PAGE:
Somewhere in Time — I think that’s the best written of all my books. What Dreams May Come is not bad either.

Do you have any new projects in the works?

There’s a new movie version of my story Button, Button coming out. That should be exciting. Somewhere in Time is about to be a musical on Broadway. Ken Davenport is producing it – he had written telling me that he was thinking of using some of my major ideas for the show. I wrote him a song for it. I took [music] courses in college, but though I never really understood harmony, I can work out an arrangement on the piano by ear. I wrote many songs (years ago). I don’t know if it’s always true, but it seems like the author gets more power/influence over their stories on the stage than with movies/cinema — though the motion picture people have been very nice to me and I’m happy to be identified with I Am Legend.

This article is originally from the December 2007 Tor/Forge newsletter. Sign up for the Tor/Forge newsletter now, and get similar content in your inbox twice a month!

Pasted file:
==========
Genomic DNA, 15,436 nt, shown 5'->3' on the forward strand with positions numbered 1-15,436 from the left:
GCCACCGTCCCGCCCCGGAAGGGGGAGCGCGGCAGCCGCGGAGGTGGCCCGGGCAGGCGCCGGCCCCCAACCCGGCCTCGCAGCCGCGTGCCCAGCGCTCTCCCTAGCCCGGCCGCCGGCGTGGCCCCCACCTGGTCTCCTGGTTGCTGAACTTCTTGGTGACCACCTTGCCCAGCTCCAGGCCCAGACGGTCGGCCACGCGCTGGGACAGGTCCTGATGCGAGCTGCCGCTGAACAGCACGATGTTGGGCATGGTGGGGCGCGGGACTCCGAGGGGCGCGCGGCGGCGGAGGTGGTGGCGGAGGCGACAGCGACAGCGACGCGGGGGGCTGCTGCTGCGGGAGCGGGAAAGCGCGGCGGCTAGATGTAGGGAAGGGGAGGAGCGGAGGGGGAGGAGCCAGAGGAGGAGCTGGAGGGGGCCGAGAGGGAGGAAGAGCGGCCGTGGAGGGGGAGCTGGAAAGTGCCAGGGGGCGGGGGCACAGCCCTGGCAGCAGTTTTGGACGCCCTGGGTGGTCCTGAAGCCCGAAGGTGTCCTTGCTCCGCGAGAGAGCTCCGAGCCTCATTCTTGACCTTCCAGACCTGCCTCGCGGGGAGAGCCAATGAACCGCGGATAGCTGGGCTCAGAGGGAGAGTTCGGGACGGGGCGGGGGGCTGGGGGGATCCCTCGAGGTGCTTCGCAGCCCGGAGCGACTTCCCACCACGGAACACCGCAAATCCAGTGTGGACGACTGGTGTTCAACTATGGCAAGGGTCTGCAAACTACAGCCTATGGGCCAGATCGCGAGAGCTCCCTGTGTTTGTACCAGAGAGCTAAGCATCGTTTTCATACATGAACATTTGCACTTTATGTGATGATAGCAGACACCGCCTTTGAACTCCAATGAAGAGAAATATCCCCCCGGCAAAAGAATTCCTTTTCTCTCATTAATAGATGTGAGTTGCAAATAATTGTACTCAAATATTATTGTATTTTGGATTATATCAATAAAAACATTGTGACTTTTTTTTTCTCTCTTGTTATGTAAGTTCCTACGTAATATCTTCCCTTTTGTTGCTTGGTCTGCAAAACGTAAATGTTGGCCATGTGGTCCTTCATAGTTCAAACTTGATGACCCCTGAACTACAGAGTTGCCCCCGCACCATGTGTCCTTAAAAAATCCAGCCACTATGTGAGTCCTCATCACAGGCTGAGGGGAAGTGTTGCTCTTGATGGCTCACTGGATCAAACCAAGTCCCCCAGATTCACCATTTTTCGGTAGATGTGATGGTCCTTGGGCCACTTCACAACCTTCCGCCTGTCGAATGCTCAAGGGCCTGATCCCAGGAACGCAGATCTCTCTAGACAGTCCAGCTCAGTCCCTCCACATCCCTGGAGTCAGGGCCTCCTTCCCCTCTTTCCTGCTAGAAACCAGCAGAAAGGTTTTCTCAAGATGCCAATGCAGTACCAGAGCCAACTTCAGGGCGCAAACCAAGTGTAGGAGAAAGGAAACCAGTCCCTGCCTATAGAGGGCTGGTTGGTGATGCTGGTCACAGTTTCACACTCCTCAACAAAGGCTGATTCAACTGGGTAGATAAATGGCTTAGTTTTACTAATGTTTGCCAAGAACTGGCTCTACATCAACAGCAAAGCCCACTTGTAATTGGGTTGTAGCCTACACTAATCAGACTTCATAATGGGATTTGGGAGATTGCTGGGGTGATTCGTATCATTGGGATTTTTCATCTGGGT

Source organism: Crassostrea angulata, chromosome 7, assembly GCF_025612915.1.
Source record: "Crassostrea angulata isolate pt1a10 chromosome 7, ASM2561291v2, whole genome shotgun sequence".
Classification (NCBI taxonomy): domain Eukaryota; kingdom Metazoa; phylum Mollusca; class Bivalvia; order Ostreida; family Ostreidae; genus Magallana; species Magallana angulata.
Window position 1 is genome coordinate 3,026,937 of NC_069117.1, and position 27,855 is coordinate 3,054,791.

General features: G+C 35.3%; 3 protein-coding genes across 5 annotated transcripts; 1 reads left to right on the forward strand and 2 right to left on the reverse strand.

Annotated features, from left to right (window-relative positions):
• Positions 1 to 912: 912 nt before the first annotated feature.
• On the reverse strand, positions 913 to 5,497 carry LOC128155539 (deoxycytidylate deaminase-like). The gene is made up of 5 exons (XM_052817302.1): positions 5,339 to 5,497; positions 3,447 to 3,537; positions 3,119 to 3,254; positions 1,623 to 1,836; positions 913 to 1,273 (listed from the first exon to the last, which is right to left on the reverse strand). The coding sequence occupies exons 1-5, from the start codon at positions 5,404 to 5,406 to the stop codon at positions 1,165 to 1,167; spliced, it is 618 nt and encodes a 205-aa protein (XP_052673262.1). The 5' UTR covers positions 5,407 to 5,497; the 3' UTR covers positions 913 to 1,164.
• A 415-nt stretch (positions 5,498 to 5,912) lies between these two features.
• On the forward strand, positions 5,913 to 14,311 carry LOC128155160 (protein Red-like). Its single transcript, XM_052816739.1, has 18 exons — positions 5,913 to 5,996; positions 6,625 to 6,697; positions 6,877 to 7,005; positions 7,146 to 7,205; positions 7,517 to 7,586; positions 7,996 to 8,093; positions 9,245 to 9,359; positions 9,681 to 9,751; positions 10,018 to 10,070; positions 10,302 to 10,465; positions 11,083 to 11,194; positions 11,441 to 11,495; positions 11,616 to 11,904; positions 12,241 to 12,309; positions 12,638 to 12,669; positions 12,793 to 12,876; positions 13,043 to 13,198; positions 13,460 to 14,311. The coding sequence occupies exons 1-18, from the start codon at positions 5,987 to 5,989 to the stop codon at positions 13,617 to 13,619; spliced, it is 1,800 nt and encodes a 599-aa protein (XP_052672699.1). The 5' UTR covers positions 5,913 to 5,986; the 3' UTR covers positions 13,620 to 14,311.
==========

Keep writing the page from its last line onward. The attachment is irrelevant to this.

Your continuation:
The Week in Review

September 27, 2013 Leave a comment

Welcome to the week in review! Every Friday, we comb through the links and images we found and shared this week, and pull the very best for this post. Consider it concentrated genre goodness from all around the web.

  • MIT and Harvard have made a real life lightsaber. I want one. Immediately. I promise not to point it at my eyes first thing.
  • Want to see a bit more of the Formics from Ender’s Game? Check out the new TV spot! Not long until November 1st now…
  • Over at, The Cure author Douglas E. Richards has taken a two part look at science fiction’s greatest movie villains, asking whether or not they’re psychopaths. It’s a great, fun read. Check out Part One and Part Two.
  • And finally, the full video of Flight From Shadow, a fan-made short film set in the world of The Wheel of Time, has arrived!

The Tor/Forge newsletter went out this week! Check out these fascinating articles from our authors: